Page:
The Seventeen Seconds of Odette
Hidden in Sight
Resentment as a Kind of Relief
Over the Kanawha
Culled from the Flock
The Beauty in Fracturing
Tearing at Sores
Anger, a rash from the sumac’s poison,
painful and distracting from any peace of mind.
Our fingernails dig epidermic trenches on
an all-too familiar battleground that stings
of mustard gas and iodine.
Citizens sell ticker tape and bonds;
such ferocious love of a dying profession.
Death sweeps down the wedding aisle,
her hair tied back in a borrowed bonnet.
The guests shift uncomfortably
in their wooden pews: they want to object,
but they each hold their respective breaths.
Death never seemed so lovely.
Misery, a sore inside a gum or cheek,
his teeth gnawing to and from.
They wonder if the wound has healed,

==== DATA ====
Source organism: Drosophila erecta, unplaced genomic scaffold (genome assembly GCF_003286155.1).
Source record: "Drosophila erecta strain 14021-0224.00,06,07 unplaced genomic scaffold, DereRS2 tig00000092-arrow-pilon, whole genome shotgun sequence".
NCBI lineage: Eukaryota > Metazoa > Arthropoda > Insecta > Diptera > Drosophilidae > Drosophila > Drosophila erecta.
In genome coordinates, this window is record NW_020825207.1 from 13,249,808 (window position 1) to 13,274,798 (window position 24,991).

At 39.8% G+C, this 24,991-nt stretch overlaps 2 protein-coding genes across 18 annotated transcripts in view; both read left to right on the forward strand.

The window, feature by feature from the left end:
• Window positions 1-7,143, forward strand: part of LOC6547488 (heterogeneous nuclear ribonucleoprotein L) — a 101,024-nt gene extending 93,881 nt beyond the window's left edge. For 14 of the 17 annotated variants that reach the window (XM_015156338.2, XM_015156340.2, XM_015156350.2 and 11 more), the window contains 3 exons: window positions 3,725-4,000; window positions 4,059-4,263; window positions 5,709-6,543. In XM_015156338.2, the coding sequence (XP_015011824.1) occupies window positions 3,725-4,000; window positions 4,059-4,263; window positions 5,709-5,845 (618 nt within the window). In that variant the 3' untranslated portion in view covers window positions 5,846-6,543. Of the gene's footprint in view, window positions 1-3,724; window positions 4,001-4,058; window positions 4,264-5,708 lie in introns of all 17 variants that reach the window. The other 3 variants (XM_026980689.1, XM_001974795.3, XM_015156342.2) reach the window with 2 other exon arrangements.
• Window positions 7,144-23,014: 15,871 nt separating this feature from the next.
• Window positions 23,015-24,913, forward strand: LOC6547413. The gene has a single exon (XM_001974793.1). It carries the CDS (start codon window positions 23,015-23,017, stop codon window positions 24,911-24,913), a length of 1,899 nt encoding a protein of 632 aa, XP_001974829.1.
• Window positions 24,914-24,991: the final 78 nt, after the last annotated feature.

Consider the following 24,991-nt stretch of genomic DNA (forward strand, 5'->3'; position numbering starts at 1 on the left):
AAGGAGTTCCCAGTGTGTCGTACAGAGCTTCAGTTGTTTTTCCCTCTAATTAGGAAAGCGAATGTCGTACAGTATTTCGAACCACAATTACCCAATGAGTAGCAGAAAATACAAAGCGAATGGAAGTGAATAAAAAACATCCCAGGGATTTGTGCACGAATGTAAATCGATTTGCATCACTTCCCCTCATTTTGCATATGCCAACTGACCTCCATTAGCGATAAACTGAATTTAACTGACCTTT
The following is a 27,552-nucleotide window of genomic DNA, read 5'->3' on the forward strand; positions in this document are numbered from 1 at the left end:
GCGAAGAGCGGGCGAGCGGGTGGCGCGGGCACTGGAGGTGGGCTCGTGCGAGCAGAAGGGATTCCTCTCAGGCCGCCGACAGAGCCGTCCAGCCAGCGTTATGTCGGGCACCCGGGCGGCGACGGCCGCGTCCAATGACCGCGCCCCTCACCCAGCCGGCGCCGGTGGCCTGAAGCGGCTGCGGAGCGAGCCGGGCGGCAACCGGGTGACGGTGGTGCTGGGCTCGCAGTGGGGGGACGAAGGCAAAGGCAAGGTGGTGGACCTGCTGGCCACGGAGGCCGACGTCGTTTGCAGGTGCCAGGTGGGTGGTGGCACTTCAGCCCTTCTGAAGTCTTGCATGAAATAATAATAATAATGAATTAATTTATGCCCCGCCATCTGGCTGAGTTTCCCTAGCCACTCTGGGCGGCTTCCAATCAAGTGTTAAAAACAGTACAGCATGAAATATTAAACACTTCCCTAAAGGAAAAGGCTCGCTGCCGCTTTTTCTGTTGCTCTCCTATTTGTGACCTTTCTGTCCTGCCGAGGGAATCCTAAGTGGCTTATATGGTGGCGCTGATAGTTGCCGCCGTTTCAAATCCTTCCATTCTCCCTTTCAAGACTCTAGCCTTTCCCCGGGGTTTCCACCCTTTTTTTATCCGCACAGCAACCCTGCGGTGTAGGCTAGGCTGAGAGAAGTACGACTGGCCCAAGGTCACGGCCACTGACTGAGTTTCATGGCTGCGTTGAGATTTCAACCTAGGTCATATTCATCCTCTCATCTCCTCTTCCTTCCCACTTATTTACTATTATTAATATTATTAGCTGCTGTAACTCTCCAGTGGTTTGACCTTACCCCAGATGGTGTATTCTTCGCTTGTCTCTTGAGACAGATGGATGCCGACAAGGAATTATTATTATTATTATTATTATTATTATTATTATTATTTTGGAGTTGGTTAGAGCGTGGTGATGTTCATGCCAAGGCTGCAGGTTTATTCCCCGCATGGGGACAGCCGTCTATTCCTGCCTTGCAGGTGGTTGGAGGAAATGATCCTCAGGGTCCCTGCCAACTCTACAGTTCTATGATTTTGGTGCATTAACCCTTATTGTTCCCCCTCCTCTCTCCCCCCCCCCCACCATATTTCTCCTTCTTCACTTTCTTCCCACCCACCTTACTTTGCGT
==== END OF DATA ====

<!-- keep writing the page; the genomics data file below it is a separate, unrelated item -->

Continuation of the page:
knowing that it hasn’t. Like an apologetic
husband bursting to his bleeding wife’s side,
guilt chases rage from his crying voice;
the tongue keeps tearing at cankerous holes,
sores that taste of vinegar and Epsom.
The best remedy: to rinse with time,
but tragic tunes stitch open wounds,
and minor chords know how pain feels.
About The Author
Regis Louis is currently studying English at Kent State University. When he is not laboring over his poems, you can find him working at the Wick Poetry Center. He believes that it is his duty as a poet to use his writing as not only creative relief for himself but also as an opportunity to share his understanding of human life with others. He thanks you for reading his words.